The ultimate outcome of Eta’s path came down to a high pressure ridge to the east of Fl. & an incoming mid latitude trough over the U.S.


As a whole forecast models have been struggling with “all the low pressure” (there will again be some tropical development soon over the Caribbean) at low latitudes - the tropics & subtropics - not to mention the typical autumn-related fast-to-change meridional flow (troughs of low pressure & ridges of high pressure) over the higher latitudes. So we saw a lot of changes & fluctuations in the forecast models. Special (4 times a day) weather balloon launches across Fl. & much of the Southeast U.S. along with NOAA research aircraft sampling the atmosphere over & near Eta combined to seemingly add some stability to model forecast but not until late Tue./early Wed. Admittedly... Eta was a pain to forecast with many sharp turns & very poor model output though my initial call/thoughts of little damage from the last landfall were accurate.

In the end... the GFS won the “game” in my opinion though I have not yet seen the exact breakdown model by model, day by day.

Eta’s sinusoidal track was tied to the upper level flow which has returned to what we’ve seen most of the hurricane season: a trough over/near the Central U.S. with increased ridging near Fl. & to the east. How this all evolved was critical in steering Eta. As the western portion of the ridge broke down enough & shifted east, Eta moved inland across North Florida & followed the alleyway between the ridge to the east & the trough to the west.

Moderate shear helped to weaken Eta upon approach to land in addition to cooler water temps.:

The steering “players”: After moving steadily west/southwest & even a little south, Eta turned around & is moved north/northeast. . As upper level high pressure to the east “softens” on its western edge while upper level troughing increases over the Central U.S., Eta made a sharper turn northeast. So Eta took the “red arrow” path. Complicated & interesting, maybe a little frustrating - to say the least - to forecast!

Eta technically developed on Oct. 31st but the map below will suffice & shows the Caribbean is a relative “hot bed” for late season/first 10 days of Nov. tropical cyclones:

And Theta formed this week over the East Atlantic - the record 29th storm of the season which beat the record of 28 in the infamous year of 2005. The has become post-tropical with the last NHC advisory issued Sunday.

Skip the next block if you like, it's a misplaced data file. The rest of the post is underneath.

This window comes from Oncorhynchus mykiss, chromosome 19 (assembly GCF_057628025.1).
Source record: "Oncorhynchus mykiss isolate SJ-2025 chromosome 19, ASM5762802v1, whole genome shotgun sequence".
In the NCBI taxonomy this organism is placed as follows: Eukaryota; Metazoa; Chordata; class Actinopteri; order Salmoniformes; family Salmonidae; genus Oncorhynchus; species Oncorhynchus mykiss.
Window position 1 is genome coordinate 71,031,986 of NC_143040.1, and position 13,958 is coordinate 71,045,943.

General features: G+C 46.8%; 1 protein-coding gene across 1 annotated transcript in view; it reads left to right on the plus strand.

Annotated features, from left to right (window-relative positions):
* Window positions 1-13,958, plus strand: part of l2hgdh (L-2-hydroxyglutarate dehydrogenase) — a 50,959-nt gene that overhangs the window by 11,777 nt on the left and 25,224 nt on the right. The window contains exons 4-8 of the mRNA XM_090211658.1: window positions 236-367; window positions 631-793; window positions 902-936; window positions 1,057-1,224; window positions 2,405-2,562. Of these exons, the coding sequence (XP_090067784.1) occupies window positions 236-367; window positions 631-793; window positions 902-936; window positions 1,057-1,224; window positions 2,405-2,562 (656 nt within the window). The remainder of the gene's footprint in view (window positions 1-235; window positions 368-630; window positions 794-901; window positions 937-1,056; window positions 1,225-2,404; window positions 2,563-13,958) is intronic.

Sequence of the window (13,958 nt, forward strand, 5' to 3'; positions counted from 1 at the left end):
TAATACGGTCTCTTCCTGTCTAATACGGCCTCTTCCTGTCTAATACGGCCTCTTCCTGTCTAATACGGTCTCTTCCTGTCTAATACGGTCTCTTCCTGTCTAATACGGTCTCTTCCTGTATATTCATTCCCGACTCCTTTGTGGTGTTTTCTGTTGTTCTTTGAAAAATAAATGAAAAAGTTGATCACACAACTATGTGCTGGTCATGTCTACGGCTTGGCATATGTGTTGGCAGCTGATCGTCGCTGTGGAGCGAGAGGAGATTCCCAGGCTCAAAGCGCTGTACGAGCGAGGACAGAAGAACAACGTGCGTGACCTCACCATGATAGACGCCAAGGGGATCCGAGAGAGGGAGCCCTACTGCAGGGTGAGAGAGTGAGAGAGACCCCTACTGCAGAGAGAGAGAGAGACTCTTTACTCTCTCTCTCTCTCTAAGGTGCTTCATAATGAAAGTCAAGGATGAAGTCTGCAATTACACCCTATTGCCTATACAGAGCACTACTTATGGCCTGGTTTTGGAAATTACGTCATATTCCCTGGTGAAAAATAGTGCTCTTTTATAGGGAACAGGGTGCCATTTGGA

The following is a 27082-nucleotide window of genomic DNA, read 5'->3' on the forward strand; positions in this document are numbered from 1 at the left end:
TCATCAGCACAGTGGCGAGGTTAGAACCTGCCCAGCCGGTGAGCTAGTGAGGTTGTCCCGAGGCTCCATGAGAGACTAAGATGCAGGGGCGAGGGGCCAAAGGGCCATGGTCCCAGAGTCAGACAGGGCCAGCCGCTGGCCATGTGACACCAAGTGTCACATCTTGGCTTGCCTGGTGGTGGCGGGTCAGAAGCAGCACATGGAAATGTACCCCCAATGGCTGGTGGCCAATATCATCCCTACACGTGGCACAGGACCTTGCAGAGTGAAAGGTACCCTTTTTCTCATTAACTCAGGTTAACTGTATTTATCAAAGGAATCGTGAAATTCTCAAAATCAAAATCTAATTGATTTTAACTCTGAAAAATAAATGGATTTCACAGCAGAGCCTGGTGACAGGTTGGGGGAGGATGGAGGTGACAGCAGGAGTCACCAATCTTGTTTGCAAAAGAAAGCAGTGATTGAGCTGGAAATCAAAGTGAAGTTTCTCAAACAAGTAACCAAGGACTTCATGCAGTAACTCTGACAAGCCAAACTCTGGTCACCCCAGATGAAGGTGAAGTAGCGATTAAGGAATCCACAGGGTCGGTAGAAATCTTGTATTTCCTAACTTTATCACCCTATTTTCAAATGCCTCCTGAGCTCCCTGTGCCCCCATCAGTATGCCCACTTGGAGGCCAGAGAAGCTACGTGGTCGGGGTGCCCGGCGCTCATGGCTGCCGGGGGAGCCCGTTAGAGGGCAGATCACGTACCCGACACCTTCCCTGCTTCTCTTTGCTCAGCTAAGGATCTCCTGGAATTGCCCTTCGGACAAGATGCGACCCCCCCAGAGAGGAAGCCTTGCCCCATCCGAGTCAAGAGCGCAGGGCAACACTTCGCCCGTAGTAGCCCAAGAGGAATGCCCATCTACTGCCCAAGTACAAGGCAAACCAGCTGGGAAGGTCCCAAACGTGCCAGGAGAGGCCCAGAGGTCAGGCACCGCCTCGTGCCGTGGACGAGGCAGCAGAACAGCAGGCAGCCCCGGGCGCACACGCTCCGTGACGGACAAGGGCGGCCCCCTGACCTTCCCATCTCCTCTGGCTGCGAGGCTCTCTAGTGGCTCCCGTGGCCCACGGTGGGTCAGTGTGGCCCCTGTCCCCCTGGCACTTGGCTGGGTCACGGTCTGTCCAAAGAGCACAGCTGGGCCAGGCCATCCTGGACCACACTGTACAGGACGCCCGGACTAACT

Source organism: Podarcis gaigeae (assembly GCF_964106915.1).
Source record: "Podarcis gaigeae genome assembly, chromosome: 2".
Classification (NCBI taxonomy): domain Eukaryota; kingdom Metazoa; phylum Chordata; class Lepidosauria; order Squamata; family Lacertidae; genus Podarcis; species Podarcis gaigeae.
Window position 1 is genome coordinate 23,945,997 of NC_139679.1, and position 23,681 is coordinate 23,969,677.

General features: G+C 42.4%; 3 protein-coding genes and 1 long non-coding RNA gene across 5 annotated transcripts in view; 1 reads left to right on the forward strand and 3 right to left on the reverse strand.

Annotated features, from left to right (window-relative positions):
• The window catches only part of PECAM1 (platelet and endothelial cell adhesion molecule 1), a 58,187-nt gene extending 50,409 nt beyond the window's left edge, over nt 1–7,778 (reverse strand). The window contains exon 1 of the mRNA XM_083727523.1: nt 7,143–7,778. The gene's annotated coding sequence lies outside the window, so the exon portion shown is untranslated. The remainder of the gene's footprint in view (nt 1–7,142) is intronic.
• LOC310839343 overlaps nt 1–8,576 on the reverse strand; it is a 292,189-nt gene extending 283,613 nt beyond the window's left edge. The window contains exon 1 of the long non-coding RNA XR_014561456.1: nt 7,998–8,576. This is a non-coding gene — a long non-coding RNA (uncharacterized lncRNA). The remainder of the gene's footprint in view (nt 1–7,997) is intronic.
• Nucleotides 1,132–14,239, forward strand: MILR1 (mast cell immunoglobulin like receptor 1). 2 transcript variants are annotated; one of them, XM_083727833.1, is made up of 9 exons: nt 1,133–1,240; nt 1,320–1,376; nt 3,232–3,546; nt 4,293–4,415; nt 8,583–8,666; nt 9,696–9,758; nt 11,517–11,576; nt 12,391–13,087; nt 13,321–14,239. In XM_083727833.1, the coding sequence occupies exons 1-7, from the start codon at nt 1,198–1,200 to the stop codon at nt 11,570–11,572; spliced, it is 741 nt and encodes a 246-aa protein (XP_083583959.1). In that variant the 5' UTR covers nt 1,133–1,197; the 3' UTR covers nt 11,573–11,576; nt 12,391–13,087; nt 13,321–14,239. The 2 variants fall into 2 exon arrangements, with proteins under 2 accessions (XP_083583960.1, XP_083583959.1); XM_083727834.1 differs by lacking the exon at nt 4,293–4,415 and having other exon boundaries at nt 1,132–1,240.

Another disturbance seems destined to develop over the Southern Caribbean through the week & has the potential to become a tropical storm before - again(!) hitting Central America but probably south of the current path of Iota.

Another area to watch for possible tropical development will be the SW Atlantic to the east of the Bahamas near & along a stalled front. Any development here would probably be steered east or northeast away from the U.S.

Atlantic Basin wave forecast for 24, 48 & 72 hours respectively:

Saharan dust, dry air:

2020 names..... “Wilfred” was the last name on the Atlantic list (names are picked at random by the World Meteorological Organization... repeat every 6 years... historic storms are retired (Florence & Michael in ’18 & Dorian is certain to be retired from the ’19 list). Interesting side note: the last six of the names on the ’20 list had never been used. So it’s on to the Greek alphabet. "Kappa” is next... the first time the Greek alphabet has been used since 2005 (total of 28 named storms using 6 Greek letter names in ’05 [there was one unnamed storm). Theta broke the record for the most Atlantic storms in a single season on record at 29.

East Atlantic:

Mid & upper level wind shear (enemy of tropical cyclones) analysis (CIMMS). The red lines indicate strong shear:

Water vapor imagery (dark blue indicates dry air):

Deep oceanic heat content:

Sea surface temp. anomalies:

SE U.S. surface map:

Surface analysis centered on the tropical Atlantic:

Surface analysis of the Gulf:


Global tropical activity: